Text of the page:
May i also encourage you to please take care of yourself and try try so very hard not to stress out because of your pregnancy. It is hard to help someone that is so very far away. I know because I have been doing it and my mom won't come and live with me. She was recently put in an assisted living facility and I am very upset because I want her with me so I can take care of her. Remember to take care of yourself. You may also look into calling an in-home service agencyt such as Amedysis, which whom I used that will provide services to him and you can have a point of contact plus you can use your caregiver maybe to offset the times when they are there. I hope this helps.
This happened to my dad twice. He had leg infections both times. The doctor told me that is what caused the confusion, hallucinations & sleeping. His behavior was bizarre. I too would call 911. It's so difficult to care long distance. Take care of yourself & let his caregiver take care of your dad. Best of luck to you & your baby!
I want to keep him out of the ER - he does not do well in that situation. I am thinking he has some sort of UTI or other infection. The caregivers are a little hesitant to take him anywhere as he can become combative. His hallucinations are also "keeping" him in the house - he doesn't want to leave. I will do my best to get a visiting nurse out there if I can, and I will let you all know what is going on.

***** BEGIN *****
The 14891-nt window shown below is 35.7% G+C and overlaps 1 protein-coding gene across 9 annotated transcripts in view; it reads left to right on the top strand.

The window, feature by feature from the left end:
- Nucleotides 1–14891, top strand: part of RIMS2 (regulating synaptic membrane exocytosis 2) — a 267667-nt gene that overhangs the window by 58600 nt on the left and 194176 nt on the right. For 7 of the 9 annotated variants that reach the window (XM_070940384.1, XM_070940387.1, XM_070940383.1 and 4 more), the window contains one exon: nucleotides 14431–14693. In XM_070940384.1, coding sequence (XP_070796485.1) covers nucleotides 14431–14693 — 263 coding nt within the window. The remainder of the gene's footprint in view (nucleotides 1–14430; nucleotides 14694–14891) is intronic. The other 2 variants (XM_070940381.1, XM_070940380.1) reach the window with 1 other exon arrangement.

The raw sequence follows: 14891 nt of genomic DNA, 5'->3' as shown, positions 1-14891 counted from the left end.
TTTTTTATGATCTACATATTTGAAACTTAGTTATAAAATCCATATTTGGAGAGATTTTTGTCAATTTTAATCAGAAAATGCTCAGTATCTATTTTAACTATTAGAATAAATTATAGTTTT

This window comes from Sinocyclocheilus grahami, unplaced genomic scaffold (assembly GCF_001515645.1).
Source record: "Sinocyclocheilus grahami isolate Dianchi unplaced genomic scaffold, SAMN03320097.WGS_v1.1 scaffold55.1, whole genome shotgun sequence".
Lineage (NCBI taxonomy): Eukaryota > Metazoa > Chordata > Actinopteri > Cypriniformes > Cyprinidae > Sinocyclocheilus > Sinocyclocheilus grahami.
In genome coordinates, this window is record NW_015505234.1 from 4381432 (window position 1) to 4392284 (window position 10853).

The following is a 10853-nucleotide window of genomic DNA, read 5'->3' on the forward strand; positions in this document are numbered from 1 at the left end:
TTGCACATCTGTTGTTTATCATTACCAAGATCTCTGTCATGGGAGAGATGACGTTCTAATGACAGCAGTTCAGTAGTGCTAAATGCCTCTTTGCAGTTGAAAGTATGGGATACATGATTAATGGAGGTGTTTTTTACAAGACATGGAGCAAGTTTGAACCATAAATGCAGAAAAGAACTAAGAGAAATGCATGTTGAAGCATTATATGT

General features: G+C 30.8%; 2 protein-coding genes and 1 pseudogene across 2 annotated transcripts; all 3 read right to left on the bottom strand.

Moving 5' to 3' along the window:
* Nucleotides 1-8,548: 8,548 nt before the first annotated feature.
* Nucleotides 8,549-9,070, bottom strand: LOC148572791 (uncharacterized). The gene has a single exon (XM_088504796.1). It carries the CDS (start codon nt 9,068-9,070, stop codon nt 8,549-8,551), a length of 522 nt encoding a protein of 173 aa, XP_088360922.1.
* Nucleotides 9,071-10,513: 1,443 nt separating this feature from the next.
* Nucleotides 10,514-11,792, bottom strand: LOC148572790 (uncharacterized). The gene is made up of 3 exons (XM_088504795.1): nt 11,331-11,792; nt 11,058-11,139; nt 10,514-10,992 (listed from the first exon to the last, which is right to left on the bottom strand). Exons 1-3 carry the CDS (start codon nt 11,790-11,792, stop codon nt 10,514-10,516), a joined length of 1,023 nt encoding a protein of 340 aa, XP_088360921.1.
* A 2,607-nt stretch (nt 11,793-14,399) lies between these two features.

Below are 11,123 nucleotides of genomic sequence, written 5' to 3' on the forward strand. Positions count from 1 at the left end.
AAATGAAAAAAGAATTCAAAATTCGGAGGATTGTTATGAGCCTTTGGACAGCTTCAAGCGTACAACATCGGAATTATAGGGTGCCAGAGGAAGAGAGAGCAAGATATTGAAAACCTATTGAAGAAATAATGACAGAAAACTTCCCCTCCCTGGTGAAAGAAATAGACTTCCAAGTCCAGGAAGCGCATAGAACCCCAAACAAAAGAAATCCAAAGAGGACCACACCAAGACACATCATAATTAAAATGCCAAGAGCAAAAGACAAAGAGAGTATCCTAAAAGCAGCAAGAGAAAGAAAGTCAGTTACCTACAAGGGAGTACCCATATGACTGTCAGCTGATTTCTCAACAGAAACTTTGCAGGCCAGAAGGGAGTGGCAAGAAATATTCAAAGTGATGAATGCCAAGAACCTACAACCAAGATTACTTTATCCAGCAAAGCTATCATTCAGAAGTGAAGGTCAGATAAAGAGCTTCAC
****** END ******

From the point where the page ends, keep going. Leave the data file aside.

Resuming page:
Thanks for your words and your help!!
definitely sounds like an infection of some sort, or an electrolyte imbalance...If you don't want them to take him to the ER, then a trip to his GP, and some blood work, and a urinalysis with a culture would be recommended.....
Dad finally taken to hospital and diagnosed with Diverticulitis. Is on Antibiotics, but is still hallucinating and getting quite agitated because he is in an unfamiliar place with unfamiliar people. I am just so confused and at a loss. I have never felt so alone, not knowing what to do. I am far away -- cannot go to him because I am due to have baby in 2 weeks.

Is this it? Is this what Alzheimers does? Will this go on forever? Are we in need of a home/assisted living? I am alone, (only child), hubby is awesome, but has no idea how to help other than being sweet and awesome. No info or support system. His caregivers are wonderful, but not family and are just doing their job.

Is this going to get worse? His hallucinations are terrifying, sad, scary, etc. This is nothing like the man I know. Why so morbid and terrible?

Why isn't there a way to spare a person from this disease? I lost my mother to Cancer 5 years ago and it was much easier than this. Why isn't there a legal and humane way for a family to "cope/deal" with this disease. I ask this not be be horrible, but I cannot be the only person to feel this way.